What The Recently Passed Prop 22 Means For Gig Workers
California’s Proposition 22, which passed in the recent election, will keep gig workers classified as independent contractors.
The ballot measure also guarantees workers receive at least 120% of the minimum wage while on the job, $0.30 per engaged miles for expenses, a healthcare stipend, protection against discrimination and sexual harassment, occupational accident insurance for on-the-job injuries, and automobile accident and liability insurance. But, these conditions only apply to a driver’s engaged time and do not apply to the time spent between rides or deliveries.
In an email to drivers, Uber CEO Dara Khosrowshahi said, “With this vote, drivers and delivery people will get what so many of you have been asking for: access to benefits and protections, while maintaining the flexibility and independence you want and deserve.” He goes on to say, “The future of independent work is more secure because so many drivers like you spoke up and made your voice heard—and voters across the state listened.”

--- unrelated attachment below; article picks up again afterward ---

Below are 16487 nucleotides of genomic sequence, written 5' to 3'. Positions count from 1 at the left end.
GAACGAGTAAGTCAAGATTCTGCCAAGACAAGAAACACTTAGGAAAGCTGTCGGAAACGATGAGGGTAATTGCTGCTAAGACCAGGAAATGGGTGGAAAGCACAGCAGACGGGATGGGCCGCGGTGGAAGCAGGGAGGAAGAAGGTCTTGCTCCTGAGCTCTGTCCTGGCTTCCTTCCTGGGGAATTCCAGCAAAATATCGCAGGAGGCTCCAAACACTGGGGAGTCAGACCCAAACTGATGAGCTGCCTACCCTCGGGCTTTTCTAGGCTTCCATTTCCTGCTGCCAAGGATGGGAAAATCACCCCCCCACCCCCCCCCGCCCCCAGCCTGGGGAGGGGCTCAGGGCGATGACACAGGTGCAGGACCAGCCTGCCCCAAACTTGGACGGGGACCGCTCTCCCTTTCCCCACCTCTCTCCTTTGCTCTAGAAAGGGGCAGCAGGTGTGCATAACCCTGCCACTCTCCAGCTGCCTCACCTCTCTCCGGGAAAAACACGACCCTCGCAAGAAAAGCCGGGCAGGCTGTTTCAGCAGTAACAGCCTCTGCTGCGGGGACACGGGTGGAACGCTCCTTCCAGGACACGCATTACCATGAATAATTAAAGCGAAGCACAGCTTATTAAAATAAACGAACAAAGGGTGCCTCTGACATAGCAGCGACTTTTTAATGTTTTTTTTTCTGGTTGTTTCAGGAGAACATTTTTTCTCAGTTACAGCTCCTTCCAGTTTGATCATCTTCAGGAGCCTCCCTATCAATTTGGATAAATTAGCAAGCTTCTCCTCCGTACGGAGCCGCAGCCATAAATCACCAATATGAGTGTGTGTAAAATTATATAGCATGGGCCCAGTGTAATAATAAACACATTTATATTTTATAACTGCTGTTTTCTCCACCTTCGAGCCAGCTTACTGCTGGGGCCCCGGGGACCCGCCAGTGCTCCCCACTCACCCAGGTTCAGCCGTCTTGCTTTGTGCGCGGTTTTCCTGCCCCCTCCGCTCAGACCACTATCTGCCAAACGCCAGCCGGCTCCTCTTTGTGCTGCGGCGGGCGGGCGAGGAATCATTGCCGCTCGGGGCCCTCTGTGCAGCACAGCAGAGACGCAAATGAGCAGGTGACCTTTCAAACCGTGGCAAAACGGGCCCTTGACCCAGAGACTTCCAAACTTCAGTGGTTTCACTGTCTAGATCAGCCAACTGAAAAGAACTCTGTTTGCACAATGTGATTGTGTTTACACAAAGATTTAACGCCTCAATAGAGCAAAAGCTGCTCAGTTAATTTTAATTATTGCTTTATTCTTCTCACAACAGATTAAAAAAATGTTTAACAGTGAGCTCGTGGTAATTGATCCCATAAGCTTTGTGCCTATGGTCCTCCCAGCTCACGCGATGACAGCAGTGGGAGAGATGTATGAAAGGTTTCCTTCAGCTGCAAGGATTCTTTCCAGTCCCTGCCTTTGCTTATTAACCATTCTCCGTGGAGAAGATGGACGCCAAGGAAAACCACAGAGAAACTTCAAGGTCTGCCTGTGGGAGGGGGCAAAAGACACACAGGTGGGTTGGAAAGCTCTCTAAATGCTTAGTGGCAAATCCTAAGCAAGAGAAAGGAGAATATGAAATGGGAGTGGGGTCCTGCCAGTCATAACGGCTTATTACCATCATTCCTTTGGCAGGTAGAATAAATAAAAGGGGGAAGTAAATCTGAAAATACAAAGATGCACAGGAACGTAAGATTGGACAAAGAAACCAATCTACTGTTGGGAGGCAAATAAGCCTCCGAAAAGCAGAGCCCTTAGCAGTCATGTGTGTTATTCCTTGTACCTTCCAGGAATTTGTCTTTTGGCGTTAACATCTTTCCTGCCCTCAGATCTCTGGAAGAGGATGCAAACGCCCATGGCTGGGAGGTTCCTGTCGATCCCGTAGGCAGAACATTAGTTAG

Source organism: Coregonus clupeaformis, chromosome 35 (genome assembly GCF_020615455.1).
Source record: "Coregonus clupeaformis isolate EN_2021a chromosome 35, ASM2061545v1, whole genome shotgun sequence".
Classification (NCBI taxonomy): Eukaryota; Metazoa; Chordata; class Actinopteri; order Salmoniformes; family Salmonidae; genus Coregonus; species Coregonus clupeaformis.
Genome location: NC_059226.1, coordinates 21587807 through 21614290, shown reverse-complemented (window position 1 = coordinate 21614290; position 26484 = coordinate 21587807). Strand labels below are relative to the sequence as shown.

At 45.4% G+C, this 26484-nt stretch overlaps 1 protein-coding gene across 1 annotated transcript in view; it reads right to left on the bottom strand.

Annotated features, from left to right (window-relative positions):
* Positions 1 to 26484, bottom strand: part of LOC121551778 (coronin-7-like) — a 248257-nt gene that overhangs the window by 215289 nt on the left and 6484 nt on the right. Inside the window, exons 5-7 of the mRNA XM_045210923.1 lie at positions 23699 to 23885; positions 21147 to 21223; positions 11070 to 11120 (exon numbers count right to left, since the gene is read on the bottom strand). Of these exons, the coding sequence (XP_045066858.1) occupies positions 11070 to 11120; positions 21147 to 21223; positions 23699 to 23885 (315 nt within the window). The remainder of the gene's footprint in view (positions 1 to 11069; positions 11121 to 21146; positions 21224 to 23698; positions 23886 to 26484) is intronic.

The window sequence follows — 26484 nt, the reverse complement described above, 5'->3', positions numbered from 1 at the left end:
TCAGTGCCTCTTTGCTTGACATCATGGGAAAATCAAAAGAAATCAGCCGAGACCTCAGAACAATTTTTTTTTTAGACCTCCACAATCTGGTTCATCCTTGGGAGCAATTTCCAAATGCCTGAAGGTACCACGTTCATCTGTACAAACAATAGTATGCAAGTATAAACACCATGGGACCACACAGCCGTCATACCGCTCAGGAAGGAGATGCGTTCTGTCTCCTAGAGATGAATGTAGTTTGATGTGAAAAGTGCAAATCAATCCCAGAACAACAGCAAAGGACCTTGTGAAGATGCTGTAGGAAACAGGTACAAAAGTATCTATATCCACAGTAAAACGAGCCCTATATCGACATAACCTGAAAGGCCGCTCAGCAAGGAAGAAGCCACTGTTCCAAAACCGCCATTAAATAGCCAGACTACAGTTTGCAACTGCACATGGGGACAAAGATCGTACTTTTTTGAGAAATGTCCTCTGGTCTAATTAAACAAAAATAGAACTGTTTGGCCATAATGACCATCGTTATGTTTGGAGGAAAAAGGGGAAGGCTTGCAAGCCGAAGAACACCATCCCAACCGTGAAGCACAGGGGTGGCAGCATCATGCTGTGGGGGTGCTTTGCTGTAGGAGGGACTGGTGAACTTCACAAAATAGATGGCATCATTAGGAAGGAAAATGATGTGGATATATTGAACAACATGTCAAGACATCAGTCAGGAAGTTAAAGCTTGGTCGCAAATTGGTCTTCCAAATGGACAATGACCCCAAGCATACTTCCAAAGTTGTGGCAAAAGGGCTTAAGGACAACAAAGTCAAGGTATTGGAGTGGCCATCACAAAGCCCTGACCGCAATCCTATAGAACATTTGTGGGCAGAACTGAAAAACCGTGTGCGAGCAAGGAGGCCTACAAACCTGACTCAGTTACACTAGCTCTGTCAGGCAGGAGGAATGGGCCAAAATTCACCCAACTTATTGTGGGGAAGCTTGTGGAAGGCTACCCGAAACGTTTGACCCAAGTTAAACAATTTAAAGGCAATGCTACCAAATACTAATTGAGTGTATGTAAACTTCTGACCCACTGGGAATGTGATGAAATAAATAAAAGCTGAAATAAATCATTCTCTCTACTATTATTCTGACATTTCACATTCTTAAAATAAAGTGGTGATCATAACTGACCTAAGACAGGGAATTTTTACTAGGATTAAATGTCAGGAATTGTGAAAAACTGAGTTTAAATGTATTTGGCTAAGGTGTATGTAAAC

The Yes on 22 campaign was heavily funded by Uber, Lyft, DoorDash and Postmates. Total contributions reached around $205 million, making it the most expensive ballot measure in California since 1999.
The major donors of the opposing campaign included United Food & Commercial Workers, the International Brotherhood of Teamsters and the Service Employees International Union.
Prop 22 was created in response to the legalization of AB 5, which made it difficult for companies like Uber, Lyft, DoorDash and other gig economy companies to classify their workers as 1099 independent contractors. Under AB 5, for workers to be classified as independent contractors, they must prove:
- The worker is free from the control and supervision of the hiring entity
- The worker’s responsibilities are outside of the scope of the entity’s business
- The worker is regularly engaged in an independently established trade or other similar business
Uber and Lyft are currently facing a lawsuit regarding AB 5, filed by California Attorney General Xavier Becerra and city attorneys from Los Angeles, San Diego and San Francisco. The lawsuit alleges that the two companies gain an unfair advantage by misclassifying their workers as independent contractors. The opposing argument is that reclassifying drivers as employees would cause irreparable harm to the companies, affecting the incomes of millions of drivers.
With the passing of Prop 22, the lawsuit now stands on much weaker ground.